Evaluation of Male PatientsMale factor problems may be related to
Evaluation of male patient
Male factor problems may be related to :
- inadequate or abnormal sperm production and delivery
- anatomical problems,
- previous testicular injuries, or
- hormonal imbalances.
The male partner provides a semen sample that is analyzed with a battery of advanced andrology tests in our fully-equipped laboratory. In addition to the standard semen analysis using Health Organization (WHO) criteria, we also analyze sperm to assess the number of motile sperm that can be extracted form the ejaculate.
Normal semen analysis
We encourage male partners to have their semen analyzed at our Laboratory so their samples can be tested against rigorous standards. In addition to the routine analysis of our morphology, motility, and concentration, some of the additional testing we perform on the semen includes:
- routine semen cultures to detect infections
- pre- and post-processing to determine what to expect for our IUI or IVF procedures
- testing for antisperm antibodies and for IgA, IgM, and IG antibodies
- long-term survival studies
- detection of biochemical markers in the semen, e.g., fructose testing and also additional diagnostic testing for patients with severe male problems e.g. Hos Test.
In cases where the semen analysis is normal, treatment will focus on the work-up of the female partner only. According to WHO a normal semen analysis includes:
- a sperm concentration of greater than 20 million sperm
- motility (movement) of greater than 40%, and
- a volume greater than 2cc.
Additionally, our laboratory uses the Kruger classification of more than 14% normal morphology.
Abnormal semen analysis
An abnormal sperm analysis is repeated first for verification. Typically, the male partner is referred to a urologist for evaluation. If the urologic evaluation is normal, results of the sperm count determine further treatment. For example, a total motile sperm in excess of 0.5 – 10 million would make intrauterine insemination an option. If the number is less than a 1 million, ICSI would be a better course of treatment.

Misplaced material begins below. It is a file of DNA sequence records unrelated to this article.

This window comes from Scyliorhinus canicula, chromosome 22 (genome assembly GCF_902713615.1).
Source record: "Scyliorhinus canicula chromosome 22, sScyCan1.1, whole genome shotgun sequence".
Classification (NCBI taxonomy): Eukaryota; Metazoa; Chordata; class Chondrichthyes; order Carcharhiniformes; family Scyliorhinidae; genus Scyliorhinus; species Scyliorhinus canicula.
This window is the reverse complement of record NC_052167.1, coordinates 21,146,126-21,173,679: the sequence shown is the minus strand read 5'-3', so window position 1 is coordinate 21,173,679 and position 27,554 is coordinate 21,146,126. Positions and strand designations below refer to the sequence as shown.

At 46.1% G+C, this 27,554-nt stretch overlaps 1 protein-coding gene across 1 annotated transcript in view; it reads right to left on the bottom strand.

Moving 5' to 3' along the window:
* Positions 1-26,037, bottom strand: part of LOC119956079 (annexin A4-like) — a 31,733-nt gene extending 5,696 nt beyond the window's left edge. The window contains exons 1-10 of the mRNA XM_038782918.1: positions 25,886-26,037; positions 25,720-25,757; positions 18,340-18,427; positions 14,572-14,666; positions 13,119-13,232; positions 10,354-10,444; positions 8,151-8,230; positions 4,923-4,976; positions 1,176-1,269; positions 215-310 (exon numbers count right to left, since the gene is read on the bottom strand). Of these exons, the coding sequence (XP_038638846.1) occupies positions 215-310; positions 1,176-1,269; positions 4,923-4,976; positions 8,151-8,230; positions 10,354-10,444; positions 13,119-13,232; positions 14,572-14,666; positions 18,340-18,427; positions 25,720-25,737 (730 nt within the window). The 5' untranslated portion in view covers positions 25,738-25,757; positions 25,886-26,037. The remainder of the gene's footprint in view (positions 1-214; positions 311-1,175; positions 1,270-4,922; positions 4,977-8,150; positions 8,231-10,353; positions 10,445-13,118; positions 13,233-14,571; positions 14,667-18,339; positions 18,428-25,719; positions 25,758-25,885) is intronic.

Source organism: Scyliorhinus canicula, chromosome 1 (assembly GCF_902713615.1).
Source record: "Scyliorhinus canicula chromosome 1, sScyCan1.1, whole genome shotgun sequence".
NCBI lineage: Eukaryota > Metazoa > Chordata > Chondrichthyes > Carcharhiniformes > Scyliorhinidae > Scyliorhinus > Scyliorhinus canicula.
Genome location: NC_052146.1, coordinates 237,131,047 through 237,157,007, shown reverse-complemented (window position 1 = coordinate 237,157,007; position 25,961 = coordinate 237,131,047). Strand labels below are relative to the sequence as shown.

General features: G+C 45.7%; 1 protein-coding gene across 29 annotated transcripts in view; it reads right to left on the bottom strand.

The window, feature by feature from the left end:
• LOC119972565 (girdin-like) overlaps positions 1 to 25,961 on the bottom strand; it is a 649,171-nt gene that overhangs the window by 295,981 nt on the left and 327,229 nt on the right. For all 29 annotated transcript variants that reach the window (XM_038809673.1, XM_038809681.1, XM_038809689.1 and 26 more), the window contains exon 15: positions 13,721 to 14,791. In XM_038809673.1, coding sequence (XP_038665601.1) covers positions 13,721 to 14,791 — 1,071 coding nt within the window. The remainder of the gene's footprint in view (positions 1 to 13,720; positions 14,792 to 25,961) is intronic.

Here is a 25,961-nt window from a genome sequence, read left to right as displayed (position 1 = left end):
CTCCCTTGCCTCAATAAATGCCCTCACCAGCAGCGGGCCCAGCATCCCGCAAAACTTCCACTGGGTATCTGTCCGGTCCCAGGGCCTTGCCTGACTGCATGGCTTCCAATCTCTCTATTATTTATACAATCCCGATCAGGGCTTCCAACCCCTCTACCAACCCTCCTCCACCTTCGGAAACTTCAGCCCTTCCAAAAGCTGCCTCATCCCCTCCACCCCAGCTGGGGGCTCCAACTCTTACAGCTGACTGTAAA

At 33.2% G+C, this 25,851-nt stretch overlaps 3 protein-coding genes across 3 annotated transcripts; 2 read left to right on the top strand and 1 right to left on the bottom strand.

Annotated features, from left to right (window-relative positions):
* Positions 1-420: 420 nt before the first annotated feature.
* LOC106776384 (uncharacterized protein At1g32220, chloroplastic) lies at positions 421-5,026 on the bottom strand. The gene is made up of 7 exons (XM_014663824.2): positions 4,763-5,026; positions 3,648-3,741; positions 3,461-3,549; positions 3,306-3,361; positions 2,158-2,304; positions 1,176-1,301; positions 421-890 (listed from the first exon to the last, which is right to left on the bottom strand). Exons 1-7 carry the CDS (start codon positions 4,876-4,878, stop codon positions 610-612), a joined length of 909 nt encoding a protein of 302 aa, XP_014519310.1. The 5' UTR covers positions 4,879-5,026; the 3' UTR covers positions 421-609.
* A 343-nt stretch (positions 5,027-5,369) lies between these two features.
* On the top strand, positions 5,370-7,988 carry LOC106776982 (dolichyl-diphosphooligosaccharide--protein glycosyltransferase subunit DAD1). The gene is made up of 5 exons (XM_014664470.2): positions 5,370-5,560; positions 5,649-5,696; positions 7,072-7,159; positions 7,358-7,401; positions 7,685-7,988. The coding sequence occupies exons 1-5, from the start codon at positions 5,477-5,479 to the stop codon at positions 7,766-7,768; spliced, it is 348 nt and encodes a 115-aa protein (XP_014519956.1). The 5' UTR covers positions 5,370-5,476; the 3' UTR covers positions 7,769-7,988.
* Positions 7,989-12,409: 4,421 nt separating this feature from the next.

Azoospermia is a condition, where there is no sperm in the initial fluid. In most cases, it is caused by either primary testicular failure or hormonal, chromosomal or obstructive abnormalities. Patient need hormonal, urologic, genetic or ultrasonographic examinations to further evaluate the problem.
Anti-sperm- antibodies are substances that attach to the surface of the sperm and may interfere with the ability of the sperm to move & penetrate the cervical mucus, or to fertilize an egg. They must be meet out when infertility is either unexplained, following an abnormal postcoital test, or when significant sperm coagulation is noted in the initial semen analysis. Our laboratory uses the immunobead technique to detect sperm antibodies. If they are detected, sperm washing in conjunction with IUI or IVF is considered.